Borror0 noted that players perceive the Catacombs as having worse exp. In terms of base experience awards alone, that's not necessarily true - each individual step is worth less exp, but that is because each is also shorter than their STK counterparts.

However, there are two caveats. The first is that the long length of the STK quests make it easy to obtain the hefty bonuses for killing and smashing your way across the map. I think that the STK's may have more in the way of optional bonus objectives as well, so the real numbers may be closer. Then again, you could also argue that STK has an inflated exp number due to being higher level (and more difficult).

The second issue is one of perception; seeing the exp bar move by a few hundred is simply less impressive than seeing it jump by 4,000 in a single blow, even if the real exp/hour was no different.

A matter of perspective
In the end, both quests can be soloed, and both can be grouped. External factors, such as the availability of other competing quests in the same level range, and the general abundance of opportunities to kill undead in tombs across Eberron, also work against the Catacombs. Finally, group players may simply not be in need of an entire chain worth of level 3 content.

Even so, I wonder if the structural differences in the way these two quests are set up are a big part of their differing popularity. Personally, the ability to sign in, accomplish something meaningful, and sign out again in under 30 minutes is probably one of my favorite aspects of DDO. I can see how that same solo-friendly mechanic could get irritating for someone trying to keep a group together.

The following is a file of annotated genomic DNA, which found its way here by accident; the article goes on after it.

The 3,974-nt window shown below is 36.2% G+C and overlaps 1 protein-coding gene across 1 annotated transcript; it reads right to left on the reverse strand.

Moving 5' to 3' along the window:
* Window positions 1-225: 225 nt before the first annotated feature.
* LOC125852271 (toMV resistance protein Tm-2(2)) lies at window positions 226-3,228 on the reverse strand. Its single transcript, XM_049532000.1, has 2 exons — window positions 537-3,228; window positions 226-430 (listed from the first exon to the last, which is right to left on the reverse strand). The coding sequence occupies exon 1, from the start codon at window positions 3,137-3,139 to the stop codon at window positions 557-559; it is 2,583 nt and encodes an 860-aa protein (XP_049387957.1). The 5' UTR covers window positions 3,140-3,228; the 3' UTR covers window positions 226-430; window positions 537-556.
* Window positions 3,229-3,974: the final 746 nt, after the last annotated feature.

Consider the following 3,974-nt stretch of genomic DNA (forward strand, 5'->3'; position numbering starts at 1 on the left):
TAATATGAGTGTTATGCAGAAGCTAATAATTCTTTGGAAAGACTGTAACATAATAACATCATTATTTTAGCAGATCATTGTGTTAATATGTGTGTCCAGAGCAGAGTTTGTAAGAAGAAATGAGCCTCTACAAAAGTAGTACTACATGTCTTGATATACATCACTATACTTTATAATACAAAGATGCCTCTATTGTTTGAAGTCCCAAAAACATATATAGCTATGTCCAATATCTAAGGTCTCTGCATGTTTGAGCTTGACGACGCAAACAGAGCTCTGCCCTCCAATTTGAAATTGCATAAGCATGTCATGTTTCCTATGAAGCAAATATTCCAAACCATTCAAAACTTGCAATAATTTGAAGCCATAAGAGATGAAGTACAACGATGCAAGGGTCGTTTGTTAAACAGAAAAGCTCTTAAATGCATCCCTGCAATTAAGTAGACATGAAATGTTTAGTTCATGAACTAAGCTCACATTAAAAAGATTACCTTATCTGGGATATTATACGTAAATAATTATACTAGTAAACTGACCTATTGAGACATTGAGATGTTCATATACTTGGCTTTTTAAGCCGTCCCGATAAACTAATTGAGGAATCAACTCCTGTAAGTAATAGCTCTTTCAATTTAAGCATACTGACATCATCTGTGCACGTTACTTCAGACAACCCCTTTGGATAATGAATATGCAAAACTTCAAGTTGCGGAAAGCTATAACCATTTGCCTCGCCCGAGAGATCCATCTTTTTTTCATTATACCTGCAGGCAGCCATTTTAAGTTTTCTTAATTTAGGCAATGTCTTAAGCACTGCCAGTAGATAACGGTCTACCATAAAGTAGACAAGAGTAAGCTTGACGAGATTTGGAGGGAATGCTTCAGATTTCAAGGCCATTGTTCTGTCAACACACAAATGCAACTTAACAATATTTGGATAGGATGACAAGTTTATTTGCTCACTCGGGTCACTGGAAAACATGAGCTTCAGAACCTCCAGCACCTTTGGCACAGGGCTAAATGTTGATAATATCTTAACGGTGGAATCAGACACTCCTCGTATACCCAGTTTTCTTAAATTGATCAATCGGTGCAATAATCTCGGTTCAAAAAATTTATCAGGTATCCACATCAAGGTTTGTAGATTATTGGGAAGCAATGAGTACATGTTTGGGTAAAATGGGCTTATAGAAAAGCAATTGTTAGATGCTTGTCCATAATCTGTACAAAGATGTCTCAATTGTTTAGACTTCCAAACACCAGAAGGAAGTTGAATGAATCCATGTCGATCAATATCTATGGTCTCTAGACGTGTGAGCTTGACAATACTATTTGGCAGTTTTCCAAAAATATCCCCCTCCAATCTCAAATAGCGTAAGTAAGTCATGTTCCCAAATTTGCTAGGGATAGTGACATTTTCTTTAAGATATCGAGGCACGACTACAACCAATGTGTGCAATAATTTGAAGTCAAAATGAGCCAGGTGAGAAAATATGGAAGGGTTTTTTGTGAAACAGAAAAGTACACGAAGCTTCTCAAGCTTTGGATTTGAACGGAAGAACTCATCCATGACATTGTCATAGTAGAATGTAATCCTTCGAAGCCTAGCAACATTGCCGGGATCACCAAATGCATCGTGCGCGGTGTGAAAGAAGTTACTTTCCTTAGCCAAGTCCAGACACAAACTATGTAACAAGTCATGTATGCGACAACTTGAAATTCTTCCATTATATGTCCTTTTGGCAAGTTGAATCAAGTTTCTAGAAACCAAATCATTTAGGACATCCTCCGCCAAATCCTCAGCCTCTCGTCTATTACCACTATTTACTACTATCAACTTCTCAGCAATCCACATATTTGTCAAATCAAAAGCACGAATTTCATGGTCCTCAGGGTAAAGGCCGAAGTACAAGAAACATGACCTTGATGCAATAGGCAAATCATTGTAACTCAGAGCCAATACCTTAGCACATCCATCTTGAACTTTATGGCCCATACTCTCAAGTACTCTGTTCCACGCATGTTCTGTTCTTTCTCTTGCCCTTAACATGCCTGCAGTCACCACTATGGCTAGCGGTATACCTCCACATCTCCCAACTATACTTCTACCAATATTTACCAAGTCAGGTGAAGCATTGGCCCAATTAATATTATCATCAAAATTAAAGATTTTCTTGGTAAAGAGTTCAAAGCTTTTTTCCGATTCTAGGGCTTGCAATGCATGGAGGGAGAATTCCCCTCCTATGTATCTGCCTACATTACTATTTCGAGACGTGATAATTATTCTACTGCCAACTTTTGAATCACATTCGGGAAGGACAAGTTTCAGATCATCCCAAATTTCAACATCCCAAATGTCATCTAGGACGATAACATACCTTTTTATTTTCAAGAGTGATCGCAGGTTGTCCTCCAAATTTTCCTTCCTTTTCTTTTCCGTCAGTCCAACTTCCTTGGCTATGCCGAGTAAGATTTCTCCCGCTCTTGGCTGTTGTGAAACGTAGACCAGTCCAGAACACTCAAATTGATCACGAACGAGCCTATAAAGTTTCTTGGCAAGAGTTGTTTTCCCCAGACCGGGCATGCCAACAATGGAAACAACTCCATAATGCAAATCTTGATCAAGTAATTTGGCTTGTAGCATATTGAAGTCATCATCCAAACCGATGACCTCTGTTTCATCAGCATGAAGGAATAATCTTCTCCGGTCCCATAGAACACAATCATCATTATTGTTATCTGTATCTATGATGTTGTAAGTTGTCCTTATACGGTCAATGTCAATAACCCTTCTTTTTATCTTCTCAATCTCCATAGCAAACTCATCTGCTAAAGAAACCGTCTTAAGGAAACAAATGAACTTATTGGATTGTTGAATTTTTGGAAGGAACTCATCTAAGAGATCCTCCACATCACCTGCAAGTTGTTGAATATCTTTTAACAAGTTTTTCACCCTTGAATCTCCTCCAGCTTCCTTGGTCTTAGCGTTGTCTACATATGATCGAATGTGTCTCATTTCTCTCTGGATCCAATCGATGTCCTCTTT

2 comments:

Ardwulf said...

I suspect that the reasons the comparison between Catacombs and Shan-To-Kor has generated as much talk as it has are twofold; first, it's pretty easy, without repeating content much, to get to level 3 in DDO, but after that it becomes noticeably more difficult if you're soloing, at least with a non-optimal soloing class. Secondly, because of this, many players find themselves in the position of wanting additional content around that level, and Catacombs and Shan-To-Kor are the obvious choices to make from the store, especially now when both are fairly cheap.

Alas that I picked (more or less because it sounded cooler,) Catacombs over Shan-To-Kor for our group outing. I now sounds like the latter would have been a better pickup.

Incidentally, we typically have a spot open on our Tuesday night roster, if you interested and have a level 3-5 on Argonessen.

DeeKow said...

I always loved Catacombs; though, it was very obvious that I was in the minority. As you said, it more closely resembled a traditional D&D atmosphere - something a little too lacking in the online version of the fanchise. I loved the small adventures riddled with having to go back and forth. It meant being able to take quick afks with less strain on the group, and it felt a little more alive than just popping out twice for air through the entire series. Finally, it offered more variety. Both APs have the same individual themes from start to finish, but with 8 smaller adventures, you have 8 smaller goals; with STK you only have three real adventures, so only three different goals.

All in all, your adventures through DDO are giving me the itch to try it again. Must. Resist.